It’s Deja Shoe all over again

It’s Deja Shoe all over again

Being ecologically friendly in the early 1990’s wasn’t all that easy. We had just come through the gluttony and excesses of the 80’s and no one had even heard of global warming. Now it seems we are in the midst of a green revolution with hundreds of companies and products claiming the “environmentally conscious” label.


Like every revolution there are those who sew the seeds, and this is the story of one such company; Deja Shoe. Beginning in 1990 Deja Shoe headed by founder Julie Lewis manufactured and marketed a line of shoes made from 100% recycled or renewable raw materials. The shoes were cruelty-free and vegan and 5% of their income was donated to environmental causes. The company used water-based adhesives instead of toxic glues. Even the boxes the shoes came in were printed with soy-ink and contained no glues or staples-they could be refolded and used as storage boxes.


These innovations made retailers take notice, and it wasn’t long before Deja Shoes could be found in stores like Nordtroms, L.L. Bean and REI. In 1994 Deja Shoes was awarded the American Marketing Association’s Edison Award for Environmental Achievemant and the United Nation’s Fashion Industry and the Environment Award. The inscription on the United Nations award hailed the company for its “creative and exemplary initiatives in manufacturing products based on principles of waste reduction and the sustainable use of the Earth’s resources”. In accepting the award, Deja Shoe claimed that it “demonstrates the potential we have in our industry for making environmentalism a meaningful and profitable endeavor.”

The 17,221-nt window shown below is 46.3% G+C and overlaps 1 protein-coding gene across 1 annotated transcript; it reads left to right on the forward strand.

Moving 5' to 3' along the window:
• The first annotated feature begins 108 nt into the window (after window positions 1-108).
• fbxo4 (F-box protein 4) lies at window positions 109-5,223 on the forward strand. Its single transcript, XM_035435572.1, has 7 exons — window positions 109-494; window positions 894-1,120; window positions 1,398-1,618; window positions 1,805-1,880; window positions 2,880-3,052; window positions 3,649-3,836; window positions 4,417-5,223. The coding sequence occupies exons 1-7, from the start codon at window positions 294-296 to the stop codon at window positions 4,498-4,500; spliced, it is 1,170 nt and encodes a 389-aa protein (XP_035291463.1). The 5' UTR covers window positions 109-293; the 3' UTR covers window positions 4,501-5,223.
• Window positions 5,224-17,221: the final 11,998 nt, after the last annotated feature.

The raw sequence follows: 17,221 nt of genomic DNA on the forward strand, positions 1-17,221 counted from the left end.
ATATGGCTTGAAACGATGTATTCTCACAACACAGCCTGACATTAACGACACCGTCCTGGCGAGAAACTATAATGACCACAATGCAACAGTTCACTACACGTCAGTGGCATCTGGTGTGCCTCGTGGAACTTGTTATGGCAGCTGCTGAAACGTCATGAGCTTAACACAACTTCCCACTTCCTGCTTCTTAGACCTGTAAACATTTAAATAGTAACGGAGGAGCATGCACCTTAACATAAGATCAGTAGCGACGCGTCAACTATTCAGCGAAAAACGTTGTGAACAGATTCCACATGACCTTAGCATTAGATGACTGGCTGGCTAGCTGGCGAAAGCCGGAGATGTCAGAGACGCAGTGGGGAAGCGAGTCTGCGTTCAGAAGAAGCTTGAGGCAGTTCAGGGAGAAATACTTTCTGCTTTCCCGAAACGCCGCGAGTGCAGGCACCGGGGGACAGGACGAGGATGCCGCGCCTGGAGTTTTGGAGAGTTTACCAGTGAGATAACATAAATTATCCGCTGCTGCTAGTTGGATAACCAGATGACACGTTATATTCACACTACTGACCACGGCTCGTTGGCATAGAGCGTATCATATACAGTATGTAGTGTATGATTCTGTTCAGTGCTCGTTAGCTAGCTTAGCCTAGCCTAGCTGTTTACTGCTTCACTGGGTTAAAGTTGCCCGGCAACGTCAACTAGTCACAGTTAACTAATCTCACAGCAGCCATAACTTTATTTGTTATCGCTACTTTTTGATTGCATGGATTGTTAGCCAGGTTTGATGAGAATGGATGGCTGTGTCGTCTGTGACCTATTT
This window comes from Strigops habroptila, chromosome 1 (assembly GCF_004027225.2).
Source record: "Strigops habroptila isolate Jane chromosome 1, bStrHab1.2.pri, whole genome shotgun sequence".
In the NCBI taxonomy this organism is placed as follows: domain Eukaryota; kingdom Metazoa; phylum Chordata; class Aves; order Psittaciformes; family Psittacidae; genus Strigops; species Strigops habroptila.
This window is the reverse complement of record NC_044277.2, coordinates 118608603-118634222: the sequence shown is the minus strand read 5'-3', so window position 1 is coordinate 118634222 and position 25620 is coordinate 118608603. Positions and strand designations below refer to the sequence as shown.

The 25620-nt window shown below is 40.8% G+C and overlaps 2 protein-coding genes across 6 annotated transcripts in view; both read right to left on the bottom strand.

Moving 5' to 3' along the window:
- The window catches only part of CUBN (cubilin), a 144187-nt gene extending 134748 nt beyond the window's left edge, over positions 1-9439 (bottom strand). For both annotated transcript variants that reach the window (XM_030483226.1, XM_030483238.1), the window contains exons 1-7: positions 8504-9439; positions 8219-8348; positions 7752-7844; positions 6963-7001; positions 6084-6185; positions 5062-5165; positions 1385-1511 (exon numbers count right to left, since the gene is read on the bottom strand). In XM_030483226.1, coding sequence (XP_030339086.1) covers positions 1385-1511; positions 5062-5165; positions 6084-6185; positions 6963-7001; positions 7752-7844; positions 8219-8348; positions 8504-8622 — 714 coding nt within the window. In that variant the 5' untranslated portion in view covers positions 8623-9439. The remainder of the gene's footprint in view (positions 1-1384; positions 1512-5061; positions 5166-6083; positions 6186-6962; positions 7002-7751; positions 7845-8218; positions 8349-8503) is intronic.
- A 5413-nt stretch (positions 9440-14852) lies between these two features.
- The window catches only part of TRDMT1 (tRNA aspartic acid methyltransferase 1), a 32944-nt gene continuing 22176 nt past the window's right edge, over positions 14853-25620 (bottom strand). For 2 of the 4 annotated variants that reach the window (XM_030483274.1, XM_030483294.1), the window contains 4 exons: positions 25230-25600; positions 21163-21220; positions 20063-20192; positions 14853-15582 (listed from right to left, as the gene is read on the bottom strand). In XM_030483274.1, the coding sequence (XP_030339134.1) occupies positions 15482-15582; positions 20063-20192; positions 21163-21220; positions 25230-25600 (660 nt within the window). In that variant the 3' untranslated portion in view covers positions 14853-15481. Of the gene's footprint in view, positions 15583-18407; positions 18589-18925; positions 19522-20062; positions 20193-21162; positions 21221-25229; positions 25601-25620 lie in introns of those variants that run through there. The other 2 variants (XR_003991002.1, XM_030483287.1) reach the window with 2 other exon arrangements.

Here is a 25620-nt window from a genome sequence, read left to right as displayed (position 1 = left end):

The press attention and awards led the National Geographic Society to lead-off its June 1994 cover story on recycling with a feature on Deja shoes. However the company was plagued by quality problems and difficulties sourcing the raw materials. After 5 years and the loss of capital funding the company was forced to liquidate.


Being a trail-blazer is not easy. But we all benefit from this inspired little company today because of companies like EcoSneaks, Patagonia, Worn Again, Green Toe following the trend and incorporating more environmentally friendly material in their shoes. Even Reebok and Nike jumped on the band wagon in the late 90’s adding some post-consumer material in their shoes. For more information you can read this excellent post from treehugger.com and this case study about Deja Shoe.

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